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115 ISPs risk being declared illegal in Nigeria

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Fibre Internet
115 ISPs operating in Nigeria risk being declared illegal operators by the Nigeria Communications Commission (NCC) as their licenses come to an end.

According to a report by The Guardian, 115 ISPs operating in Nigeria risk being declared illegal operators by the Nigeria Communications Commission (NCC) as their licenses come to an end.

The licenses of around 24 other ISPs expired before the end of the 2014. The expired licenses of the 115 are expected to be renewed before the end of this year.


According to the report, Nigeria has about 184 ISPs. Licenses are issued, under the Nigerian Communications Act, 2003 (NCA 2003), for a period of five years. Another 22 ISPs will have to renew their licenses in 2016, 18 in 2017, 21 in 2018 and 20 in 2019.

The 184 ISPs operate in different parts of the country. Apart from the ISP licences that are to be renewed in 2016, three GSM operators will also need to renew their 15-year old licenses, namely MTN, Airtel and Mtel, the mobile arm of Nitel.

The report also revealed that the Director of Policy Competition and Economic Analysis at NCC, Josephine Amuwa stated the following: “In an advertorial, those 115 ISPs are reminded of their licensing obligations with respect to information pursuant of sections 64 to 66 of the Nigerian Communications Act 2003.” Amuwa added that the commission might be compelled to declare those who do not respond as illegal operators.

Allegedly, investigations revealed that most of the ISPs refused to be connected to the country’s Internet Exchange Point (IXP), which to a greater extent has continued to make Internet services costly and even as services continue to be erratic.

The Guardian revealed that a reliable source stated that: “Some ISPs in the country still depend on Internet hubs that are located outside the country, in places like the United States of America; Israel and some parts of Europe.”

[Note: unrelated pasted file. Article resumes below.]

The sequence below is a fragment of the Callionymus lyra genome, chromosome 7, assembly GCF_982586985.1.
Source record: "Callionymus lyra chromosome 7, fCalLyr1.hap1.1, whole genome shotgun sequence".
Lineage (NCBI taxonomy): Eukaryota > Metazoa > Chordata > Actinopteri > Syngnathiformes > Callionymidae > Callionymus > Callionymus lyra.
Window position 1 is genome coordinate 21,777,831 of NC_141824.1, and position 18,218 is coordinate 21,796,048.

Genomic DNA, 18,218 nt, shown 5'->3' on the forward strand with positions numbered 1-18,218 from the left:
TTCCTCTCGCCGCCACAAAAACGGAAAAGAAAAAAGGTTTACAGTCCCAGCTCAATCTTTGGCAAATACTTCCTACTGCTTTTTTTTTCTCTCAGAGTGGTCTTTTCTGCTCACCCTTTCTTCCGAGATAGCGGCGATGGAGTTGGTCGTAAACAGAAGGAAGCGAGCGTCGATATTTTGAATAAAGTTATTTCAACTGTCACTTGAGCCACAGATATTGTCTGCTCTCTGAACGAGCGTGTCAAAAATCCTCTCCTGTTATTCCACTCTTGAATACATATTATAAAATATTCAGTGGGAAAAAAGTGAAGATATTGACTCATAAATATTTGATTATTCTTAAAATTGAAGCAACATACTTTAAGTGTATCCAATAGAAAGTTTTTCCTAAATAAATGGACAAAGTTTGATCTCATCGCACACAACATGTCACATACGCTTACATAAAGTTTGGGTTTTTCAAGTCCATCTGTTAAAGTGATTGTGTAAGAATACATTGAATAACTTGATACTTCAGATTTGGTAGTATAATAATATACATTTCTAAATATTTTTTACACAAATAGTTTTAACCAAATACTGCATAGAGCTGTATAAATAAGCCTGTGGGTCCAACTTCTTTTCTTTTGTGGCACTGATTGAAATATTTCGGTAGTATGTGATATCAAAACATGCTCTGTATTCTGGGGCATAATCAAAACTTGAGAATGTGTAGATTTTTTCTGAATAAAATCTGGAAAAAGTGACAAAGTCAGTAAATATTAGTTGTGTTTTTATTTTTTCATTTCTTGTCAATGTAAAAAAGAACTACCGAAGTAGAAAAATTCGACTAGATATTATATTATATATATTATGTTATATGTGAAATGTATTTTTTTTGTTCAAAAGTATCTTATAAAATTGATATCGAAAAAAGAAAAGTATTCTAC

According to the source, this means that Internet traffic from Nigeria goes directly to these foreign hubs, thereby causing serious capital flight in form of transit charges paid to foreign ISPs by some of their Nigerian counterparts.

According to findings, only 37 of the 184 IT service providers in Nigeria are currently connected to the IXPs. The country currently has three IXPs, situated in Lagos, Port Harcourt and Abuja, with plans to commission two new ones in Kano and Enugu before the end of the year at the estimated cost of N35 million each.

Speaking on the issue to The Guardian, the President of the Association of Telecommunications Companies of Nigeria (ATCON), Lanre Ajayi said majority of the ISPs, especially the big players are connected to the exchange. He said that due to the vicissitudes of the business environment, larger percentages of them are no more in operation.

He said there was need for government to create a favourable environment for business growth, adding that it was important to woo investors into the economy, “especially now that the country plans to develop its broadband potential”

To Kehinde Aluko, a telecoms expert, the ISPs may continue to shun the local exchanges because of the country’s under-developed distribution networks, which include national long distance fibre, metro fibre and last mile connectivity, which constitute a huge challenge, especially because of the cost implications.

Staff Writer

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